Vitamin-K and Its Role
By Tao Newsletter
Vitamin-K and Its Role:
Vitamins are organic molecules that are necessary for normal metabolism in animals. Most of the vitamins functions as coenzymes of cofactors. The deficiency of these vitamins may leads to various diseases in human body. There are two types of vitamins; water soluble and fat soluble vitamins.
Water Soluble Vitamins: Vitamin-C, Vitamin-Bs, Folic Acid, Biotin, Pantothenic Acid, Niacin.
Fat Soluble Vitamins: Vitamin-A, Vitamin-D, Vitamin-E, Vitamin-K.
Vitamin-K; also called as Phylloquinone, Menaquinone, Menapthone, Phytonadine, Menadione; is a fat soluble vitamin. It is absorbed most effectively when ingested with dietary fat. There are three forms of vitamin-K, namely; vitamin-K1 (phylloquinone), vitamin-K2 (menaquinone) and vitamin-K3 (menapthone or menadione). Among which vitamin-K1 and K3 are available as a part of multivitamin complexes. Vitamin-K is necessary for the formation of several blood-clotting factors in the liver, and deficiency leads to bleeding disorders. Without vitamin-K, one would bleed to death from the minor cut or injury. It can be produced in the intestines and the functions are improved with the presence of dairy products like yogurt, milk, etc. It aids in the production of prothrombin. Prothrombin is a compound required for normal clotting of blood and is necessary for proper bone formation. It has also
antioxidant property. Recent researches have shown that it has a greater role in bone formation and repair within the body system. It is essential for the synthesizing the liver protein that controls the clotting.
Deficiency of vitamin-K may lead various disorders like blood clotting problems, osteoporosis, and menstrual cramps. Newly born infants may be in a state of hemorrhagic diseases which results from vitamin-K deficiency. It can lead to death. Inadequate intake of vitamin-K increases the risk of fractures and reduces bone density since vitamin-K supplements enhance the integrity of bone. It is obtained form the foods we eat. Also, internal bacterial flora in the intestines helps to make vitamin-K. Antibiotics may interfere with this normal flora and leads to vitamin-K deficiency. Some diseased condition, like gallbladder disease, liver disease, cystic fibrosis, crohn’s disease, etc, prevents the absorption of vitamin-K. Similarly use of medications like warfarin, excessive use of mineral oil, continuous hemodialysis, serious burns, etc may lead to vitamin-K deficiency. The symptoms associated with the vitamin-K deficiency can be as followings:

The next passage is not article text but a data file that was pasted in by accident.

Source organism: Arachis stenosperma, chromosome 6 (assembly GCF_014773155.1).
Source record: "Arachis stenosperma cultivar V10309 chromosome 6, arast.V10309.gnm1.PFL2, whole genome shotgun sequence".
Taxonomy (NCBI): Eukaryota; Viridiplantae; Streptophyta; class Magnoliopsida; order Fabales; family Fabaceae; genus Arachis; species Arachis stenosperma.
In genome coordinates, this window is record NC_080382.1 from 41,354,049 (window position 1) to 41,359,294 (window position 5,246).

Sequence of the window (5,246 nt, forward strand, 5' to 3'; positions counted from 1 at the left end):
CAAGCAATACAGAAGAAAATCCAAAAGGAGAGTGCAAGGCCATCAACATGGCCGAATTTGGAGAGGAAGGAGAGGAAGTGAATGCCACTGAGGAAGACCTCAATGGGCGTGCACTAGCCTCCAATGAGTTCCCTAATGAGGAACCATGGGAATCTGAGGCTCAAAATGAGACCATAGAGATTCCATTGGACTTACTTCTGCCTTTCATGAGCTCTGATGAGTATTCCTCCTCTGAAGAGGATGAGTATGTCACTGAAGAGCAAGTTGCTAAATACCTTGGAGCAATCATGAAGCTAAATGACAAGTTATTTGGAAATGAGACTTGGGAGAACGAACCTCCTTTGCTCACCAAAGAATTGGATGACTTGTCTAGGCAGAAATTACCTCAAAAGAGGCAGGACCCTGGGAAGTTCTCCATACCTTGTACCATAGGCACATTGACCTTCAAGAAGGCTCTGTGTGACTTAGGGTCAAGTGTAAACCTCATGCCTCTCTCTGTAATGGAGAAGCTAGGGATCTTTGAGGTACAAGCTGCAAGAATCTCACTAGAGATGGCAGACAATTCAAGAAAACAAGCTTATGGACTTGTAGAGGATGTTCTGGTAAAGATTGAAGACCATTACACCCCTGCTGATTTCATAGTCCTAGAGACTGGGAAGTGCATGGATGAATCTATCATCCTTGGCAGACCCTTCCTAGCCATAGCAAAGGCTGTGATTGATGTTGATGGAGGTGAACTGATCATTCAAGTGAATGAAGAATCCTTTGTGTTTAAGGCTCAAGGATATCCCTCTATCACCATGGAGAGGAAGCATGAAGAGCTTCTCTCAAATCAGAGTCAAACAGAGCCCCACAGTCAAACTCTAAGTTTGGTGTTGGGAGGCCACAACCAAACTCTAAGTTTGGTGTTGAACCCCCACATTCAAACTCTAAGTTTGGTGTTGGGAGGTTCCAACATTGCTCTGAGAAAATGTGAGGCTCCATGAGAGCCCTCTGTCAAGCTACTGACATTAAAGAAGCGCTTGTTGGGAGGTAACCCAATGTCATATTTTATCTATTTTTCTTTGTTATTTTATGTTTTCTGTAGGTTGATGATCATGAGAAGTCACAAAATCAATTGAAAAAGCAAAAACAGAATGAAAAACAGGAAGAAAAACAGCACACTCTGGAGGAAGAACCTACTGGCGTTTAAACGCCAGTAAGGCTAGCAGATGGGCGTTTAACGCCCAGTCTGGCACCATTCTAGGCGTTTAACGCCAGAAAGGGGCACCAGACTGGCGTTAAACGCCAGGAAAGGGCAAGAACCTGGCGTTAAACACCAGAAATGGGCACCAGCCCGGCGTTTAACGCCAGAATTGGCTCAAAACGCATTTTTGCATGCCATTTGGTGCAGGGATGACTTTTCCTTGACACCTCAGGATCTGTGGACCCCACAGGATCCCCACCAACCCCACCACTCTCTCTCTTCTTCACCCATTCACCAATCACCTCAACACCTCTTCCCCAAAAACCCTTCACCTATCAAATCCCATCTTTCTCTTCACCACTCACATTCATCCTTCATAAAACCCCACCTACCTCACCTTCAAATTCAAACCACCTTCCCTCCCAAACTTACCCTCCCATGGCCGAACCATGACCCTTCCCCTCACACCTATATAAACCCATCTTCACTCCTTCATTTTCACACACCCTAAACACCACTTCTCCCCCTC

Sources of Vitamin-K:
- Gastrointestinal bleeding
- Hematuria (blood in urine)
- Heavy menstrual bleeding
- Nose & Gum Bleeding
- Osteopenia & Osterporosis
- Liver cancer
- Birth defects
- Growth deficiency
Vitamin-K is found in various foods like cauliflower, spinach, carrot, green beans, asparagus, egg, strawberry, peapods, etc. Similarly olive olive oil, soyabean oil, cottonseed oil, canola oil are good sources. Leafy green vegetables are the excellent dietary sources of vitamin-K. These are the natural sources. Besides multivitamin is a good choice but one should confirm whether it contains vitamin-K or not. The fetus obtains vitamin-K from its mother by transplacental transfer. It is also found in cheese and liver. Moreover, coffee and green teas are other important sources. Nowadays, various vitamin-K supplements (both natural and synthetic forms) are available in the market with the proof of good results. Supplements of fat soluble chlorophyll are excellent source of vitamin-K.
Excessive Bleeding: It reduces the risk of bleeding in the liver disease, jaundice, and malabsorption. It is also been used in the treatment of heavy menstrual bleeding.
Safety & Precaution:
Osteoporosis: It improves the risk of bone fractures, and hence reduces the risk of osteoporosis. It is needed for bones to use calcium. Supplements of vitamin-K have been used to treat osteoporosis.
Cystic Fibrosis: It is highly recommended in cystic fibrosis.
Kidney Stones: It prevents the formation of kidney stones.
Skin wounds: Water soluble forms of vitamin-K are used tropically to treat skin wounds.
Vitamin-K can interfere with the action of anticoagulants like warfarin or coumadin. Pregnant and breast feeding women should take caution before starting vitamin-K supplements. Extended use of antibiotics may result in vitamin-K deficiency. It is found that there are no known side effects of vitamin-K; however, Menadione, the synthetic form, is somewhat toxic in large amounts. If a person is taking anti-coagulant (prevents blood clotting) medication, it is better to consult medical practitioner before taking vitamin-K supplement.
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